How to Survive Financially Through a Disability

by Catherine Chase ; Updated July 27, 2017
Ask your hospital administrators about programs to help with medical bills.

As if dealing with a disability wasn't difficult enough, many people find that they have financial problems if the disability prevents them from working. Take action now to find ways to supplement your income; do not wait until your savings have run out. Get help with your medical bills and living expenses through workers' compensation, disability insurance and Social Security disability benefits. Then, take measures to live well on a reduced budget.

Step 1

File for Social Security disability benefits if your disability is long-term. You must wait at least four months for an initial decision and some people may wait for two years or even longer, according to The Social Security and Disability Resource Center. File your claim immediately to begin the process.

Step 2

Visti your company's human resources department if you were injured at work or became ill as a result of your job. They can help you file a workers' compensation claim. Workers' compensation will pay a portion of your wages and any medical bills directly associated with work-related medical conditions.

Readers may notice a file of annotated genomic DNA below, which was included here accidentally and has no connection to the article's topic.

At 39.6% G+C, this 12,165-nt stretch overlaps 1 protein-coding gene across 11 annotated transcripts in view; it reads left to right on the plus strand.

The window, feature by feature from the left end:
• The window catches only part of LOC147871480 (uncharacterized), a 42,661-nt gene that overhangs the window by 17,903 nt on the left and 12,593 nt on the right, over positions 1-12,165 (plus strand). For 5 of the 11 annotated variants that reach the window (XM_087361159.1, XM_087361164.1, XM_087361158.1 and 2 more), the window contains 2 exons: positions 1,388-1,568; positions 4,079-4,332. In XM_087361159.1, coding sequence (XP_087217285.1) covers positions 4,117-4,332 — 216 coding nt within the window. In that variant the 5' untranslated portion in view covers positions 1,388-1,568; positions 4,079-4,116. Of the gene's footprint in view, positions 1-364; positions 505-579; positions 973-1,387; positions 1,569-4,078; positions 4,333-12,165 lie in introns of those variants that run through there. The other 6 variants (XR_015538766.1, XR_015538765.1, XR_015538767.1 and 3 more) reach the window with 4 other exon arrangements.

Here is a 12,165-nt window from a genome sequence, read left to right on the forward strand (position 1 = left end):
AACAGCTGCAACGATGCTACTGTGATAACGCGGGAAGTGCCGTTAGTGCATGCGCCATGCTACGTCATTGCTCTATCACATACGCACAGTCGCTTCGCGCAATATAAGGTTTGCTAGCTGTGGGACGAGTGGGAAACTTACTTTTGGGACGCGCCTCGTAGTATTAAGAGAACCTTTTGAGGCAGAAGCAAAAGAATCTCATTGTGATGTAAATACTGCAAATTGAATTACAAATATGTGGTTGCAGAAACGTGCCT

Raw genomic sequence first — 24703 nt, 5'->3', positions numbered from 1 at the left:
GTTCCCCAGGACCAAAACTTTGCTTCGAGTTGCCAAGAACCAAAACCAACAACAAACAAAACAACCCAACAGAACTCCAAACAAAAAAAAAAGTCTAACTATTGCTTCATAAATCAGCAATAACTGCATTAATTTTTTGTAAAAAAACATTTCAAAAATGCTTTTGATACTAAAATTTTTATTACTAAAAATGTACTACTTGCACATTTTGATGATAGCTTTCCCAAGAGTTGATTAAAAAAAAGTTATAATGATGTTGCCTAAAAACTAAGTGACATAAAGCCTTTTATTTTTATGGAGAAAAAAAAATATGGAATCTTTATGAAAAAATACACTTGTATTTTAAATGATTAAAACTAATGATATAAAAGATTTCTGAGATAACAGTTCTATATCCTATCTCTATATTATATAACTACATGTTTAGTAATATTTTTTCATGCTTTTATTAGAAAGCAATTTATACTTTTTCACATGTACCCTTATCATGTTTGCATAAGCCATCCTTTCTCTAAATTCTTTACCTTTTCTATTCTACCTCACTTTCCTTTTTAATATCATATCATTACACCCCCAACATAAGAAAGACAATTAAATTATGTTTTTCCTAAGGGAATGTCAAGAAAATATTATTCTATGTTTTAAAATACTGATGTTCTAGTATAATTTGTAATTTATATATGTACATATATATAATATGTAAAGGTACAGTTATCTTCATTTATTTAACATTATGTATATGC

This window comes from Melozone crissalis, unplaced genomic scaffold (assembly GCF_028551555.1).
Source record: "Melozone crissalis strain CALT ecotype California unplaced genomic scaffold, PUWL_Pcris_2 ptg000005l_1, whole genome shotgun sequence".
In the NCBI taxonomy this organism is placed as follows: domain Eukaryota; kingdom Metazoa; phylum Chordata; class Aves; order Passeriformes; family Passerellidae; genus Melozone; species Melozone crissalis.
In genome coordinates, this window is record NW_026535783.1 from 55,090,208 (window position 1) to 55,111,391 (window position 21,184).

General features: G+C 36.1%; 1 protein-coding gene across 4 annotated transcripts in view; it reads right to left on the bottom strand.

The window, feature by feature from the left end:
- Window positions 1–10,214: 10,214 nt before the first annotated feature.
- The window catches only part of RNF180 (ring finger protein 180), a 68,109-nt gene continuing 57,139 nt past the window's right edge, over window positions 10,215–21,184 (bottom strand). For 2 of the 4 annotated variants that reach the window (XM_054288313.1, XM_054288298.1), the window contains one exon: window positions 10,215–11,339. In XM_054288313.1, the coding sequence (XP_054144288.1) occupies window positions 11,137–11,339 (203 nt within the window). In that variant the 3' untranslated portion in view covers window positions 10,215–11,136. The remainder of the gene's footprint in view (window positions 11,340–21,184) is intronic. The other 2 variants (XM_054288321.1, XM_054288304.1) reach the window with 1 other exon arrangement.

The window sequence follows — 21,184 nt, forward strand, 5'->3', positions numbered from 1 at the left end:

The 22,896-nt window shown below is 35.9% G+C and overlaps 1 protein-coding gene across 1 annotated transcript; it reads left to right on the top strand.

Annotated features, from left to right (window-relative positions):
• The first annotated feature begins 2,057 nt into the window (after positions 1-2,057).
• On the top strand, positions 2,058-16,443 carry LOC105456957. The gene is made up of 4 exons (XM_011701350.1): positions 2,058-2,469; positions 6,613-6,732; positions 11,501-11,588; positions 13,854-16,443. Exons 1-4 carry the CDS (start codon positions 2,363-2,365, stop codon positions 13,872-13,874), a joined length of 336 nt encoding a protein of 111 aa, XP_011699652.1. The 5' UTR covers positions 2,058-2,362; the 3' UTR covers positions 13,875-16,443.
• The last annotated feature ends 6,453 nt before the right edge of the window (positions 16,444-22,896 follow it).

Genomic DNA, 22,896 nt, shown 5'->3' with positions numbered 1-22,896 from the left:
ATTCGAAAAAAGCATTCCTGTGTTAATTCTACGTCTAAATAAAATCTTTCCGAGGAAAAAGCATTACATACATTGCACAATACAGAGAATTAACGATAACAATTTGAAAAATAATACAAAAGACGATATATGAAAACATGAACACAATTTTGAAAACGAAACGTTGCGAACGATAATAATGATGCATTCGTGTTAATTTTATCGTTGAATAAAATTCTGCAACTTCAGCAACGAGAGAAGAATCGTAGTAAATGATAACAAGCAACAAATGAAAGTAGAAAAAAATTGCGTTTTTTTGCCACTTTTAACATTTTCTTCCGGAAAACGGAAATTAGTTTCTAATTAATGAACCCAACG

Step 3

File a claim with your disability insurance company, if you have one. Contact your human resources department if you are unsure if your employer offers this insurance. Some people also purchase disability insurance on their own, without using an employer's plan. Disability insurance may be short-term or long-term. It may help cover a portion of your bills and other expenses.

Step 4

Draw up a new budget after you have determined the amount of income you will receive from workers' compensation and disability insurance. Write a list of bills and expenses that you have to pay, such as rent or a mortgage. Make another list of expenses you can cut from your budget, such as restaurant dinners, cable TV and an extraneous phone line. Evaluate your emergency savings and other income to determine how long it may last with your new budget.

Step 5

Contact your creditors. Negotiate a lower interest rate with your credit card company. Contact the lenders of your loans and request a deferment or a lower monthly payment. Explain that you are disabled and are living on a reduced income.

Step 6

Seek help from local or national assistance programs. Apply for Food Stamps and the low income energy assistance program for help with your utilities. Contact your local churches for help finding programs to help you pay for prescriptions or to find local free clinics.

Tips

  • Depending on your specific medical condition, you may ask your employer if you can temporarily fill a different position within the company. For example, if you used to work on your feet all day, there may be a different position that allows you to sit down.

About the Author

Catherine Chase is a professional writer specializing in history and health topics. Chase also covers finance, home improvement and gardening topics. She holds a Bachelor of Arts in American studies from Skidmore College.

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